Using marine electronics when saltwater fishing can help you out immensely especially when you know how to use them properly. Devices such as fish finder’s, radar, autopilot, and trolling motors provide a huge advantage when it comes to catching more fish from a boat.
The use of a fish finder can save angler hours or even days spent just trying to figure out where they should go. It also makes it easy for them to see what depth their fishing line is at and how much visibility there is in that area, as well as if any fish are hiding nearby. All this information will come through on an LCD screen via sound waves sent from sonar technology rather than by sight alone.
If you want to find birds while fishing, your radar is a very helpful tool. Many of the newer radars will have a pre-integrated setting, most often called “bird mode”. If your radar offers an automatic “bird mode” setting, it’s worth a try. The best radar set up to find birds from a long distance is the 6′ open array with 25kW. Some anglers have been able to tune and use modern solid-state radar to target birds, even using the new dome-style radar on smaller boats. Whether using your radar at night to find your way or to locate birds on the horizon during a fishing trip, your vessel’s radar is one of the most important tools on board.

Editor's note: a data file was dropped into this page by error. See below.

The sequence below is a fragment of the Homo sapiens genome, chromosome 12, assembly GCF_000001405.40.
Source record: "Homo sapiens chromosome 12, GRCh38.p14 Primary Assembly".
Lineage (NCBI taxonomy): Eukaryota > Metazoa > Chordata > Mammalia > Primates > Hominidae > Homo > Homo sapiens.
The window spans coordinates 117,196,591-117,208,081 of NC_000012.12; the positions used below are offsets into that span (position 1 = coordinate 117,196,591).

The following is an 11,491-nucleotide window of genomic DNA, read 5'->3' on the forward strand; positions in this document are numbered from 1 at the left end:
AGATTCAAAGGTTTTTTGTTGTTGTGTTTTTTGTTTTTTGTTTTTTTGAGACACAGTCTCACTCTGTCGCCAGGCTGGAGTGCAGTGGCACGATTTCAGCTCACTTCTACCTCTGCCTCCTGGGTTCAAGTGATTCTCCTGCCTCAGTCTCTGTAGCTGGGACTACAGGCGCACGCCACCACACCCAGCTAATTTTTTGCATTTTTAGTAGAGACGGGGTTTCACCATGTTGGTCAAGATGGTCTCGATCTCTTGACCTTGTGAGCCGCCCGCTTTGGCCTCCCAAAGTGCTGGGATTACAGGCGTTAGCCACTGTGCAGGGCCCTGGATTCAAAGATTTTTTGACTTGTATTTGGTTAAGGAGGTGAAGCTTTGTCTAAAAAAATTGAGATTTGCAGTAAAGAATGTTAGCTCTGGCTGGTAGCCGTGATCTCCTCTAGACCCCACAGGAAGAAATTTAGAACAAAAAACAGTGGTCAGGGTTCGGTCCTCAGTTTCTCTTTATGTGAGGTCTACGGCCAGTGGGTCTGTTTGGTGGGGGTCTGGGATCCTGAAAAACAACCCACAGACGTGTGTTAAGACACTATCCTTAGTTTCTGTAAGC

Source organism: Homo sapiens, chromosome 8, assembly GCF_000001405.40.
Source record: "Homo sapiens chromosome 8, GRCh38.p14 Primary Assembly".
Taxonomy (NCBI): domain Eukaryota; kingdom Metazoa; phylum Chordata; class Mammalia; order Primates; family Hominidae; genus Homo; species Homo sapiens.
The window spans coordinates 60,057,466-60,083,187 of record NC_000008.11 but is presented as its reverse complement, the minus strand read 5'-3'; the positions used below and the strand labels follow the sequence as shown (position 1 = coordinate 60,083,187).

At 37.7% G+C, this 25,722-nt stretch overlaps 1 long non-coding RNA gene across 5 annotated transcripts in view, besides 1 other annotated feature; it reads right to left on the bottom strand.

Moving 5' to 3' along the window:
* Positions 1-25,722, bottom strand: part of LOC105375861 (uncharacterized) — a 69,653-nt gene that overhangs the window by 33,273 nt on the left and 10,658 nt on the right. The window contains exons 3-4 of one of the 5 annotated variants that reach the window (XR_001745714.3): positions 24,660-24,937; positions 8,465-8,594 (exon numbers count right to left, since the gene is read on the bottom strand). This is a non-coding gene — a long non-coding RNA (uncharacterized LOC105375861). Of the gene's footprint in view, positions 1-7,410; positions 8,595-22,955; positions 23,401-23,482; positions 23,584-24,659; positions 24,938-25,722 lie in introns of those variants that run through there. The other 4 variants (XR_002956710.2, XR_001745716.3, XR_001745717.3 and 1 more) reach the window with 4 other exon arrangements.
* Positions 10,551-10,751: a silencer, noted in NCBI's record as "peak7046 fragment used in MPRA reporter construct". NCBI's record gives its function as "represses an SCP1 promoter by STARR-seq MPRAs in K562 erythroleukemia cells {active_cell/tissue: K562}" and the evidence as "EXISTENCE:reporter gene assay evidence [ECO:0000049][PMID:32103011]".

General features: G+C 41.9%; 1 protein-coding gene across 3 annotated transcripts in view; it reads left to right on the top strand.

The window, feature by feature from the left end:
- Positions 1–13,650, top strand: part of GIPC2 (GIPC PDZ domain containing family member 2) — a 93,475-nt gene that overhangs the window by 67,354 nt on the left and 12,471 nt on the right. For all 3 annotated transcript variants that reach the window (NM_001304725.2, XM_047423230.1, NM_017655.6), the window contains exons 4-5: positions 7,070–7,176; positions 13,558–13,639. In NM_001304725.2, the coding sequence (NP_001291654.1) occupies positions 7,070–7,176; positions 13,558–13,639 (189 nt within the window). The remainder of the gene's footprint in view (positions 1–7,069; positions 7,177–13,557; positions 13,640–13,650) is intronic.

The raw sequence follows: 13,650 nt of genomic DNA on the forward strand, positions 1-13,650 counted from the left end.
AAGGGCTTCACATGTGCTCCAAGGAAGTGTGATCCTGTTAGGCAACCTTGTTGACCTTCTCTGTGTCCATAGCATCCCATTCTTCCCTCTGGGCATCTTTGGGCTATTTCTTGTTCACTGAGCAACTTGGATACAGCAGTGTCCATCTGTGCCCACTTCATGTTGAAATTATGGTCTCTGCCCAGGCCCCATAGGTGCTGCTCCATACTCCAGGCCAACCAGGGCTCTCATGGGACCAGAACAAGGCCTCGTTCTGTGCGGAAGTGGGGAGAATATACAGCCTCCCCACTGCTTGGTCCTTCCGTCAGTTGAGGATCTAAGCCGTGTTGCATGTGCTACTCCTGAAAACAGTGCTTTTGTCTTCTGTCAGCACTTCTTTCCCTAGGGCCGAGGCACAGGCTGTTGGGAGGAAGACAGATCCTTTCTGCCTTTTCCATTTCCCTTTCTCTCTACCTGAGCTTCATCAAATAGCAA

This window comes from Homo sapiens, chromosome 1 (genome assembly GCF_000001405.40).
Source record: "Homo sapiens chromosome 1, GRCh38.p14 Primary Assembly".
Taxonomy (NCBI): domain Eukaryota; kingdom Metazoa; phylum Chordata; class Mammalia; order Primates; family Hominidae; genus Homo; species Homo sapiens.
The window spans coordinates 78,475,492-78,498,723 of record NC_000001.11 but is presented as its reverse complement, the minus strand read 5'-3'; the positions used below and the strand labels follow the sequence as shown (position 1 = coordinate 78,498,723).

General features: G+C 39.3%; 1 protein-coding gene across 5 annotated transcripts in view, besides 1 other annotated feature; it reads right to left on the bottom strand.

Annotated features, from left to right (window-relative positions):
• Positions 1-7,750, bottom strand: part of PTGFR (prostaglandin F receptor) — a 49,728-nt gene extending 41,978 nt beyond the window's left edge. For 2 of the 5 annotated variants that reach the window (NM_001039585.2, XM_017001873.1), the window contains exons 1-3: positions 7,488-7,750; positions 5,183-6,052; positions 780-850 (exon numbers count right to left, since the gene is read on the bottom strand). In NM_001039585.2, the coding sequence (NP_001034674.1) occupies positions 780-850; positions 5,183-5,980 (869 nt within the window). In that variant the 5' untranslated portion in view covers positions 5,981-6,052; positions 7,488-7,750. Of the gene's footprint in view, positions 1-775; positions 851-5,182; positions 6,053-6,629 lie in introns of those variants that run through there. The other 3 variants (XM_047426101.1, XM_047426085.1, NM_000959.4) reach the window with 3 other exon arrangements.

After a long day of fishing offshore, the autopilot can help steer the vessel back to the marina with minimal effort from your crew. It may not seem important at first glance but after running for hours without rest it becomes imperative that you take some time off and this gives relief and saves fuel by steering in a straight path while avoiding inefficient movements.
With a trolling motor, anglers can control the boat’s movement to their advantage. They can slow down or speed up as necessary and present lures with ease by eliminating variables such as wind and current.
Saltwater fishing is one of the most exciting ways to get out on the water and enjoy some quality time with friends or family. The saltwater fishing basics we’ve covered in this blog post will hopefully help you get out on the water with a little more knowledge. If you need additional information about gear, bait or regulations, be sure to check our other Fishing Tips & Guides for helpful links and articles that can provide all of the answers you’re looking for!
Also, check out our find fishing spots map where we provide access points all over the country so you can start planning your adventure now! Happy Fishing!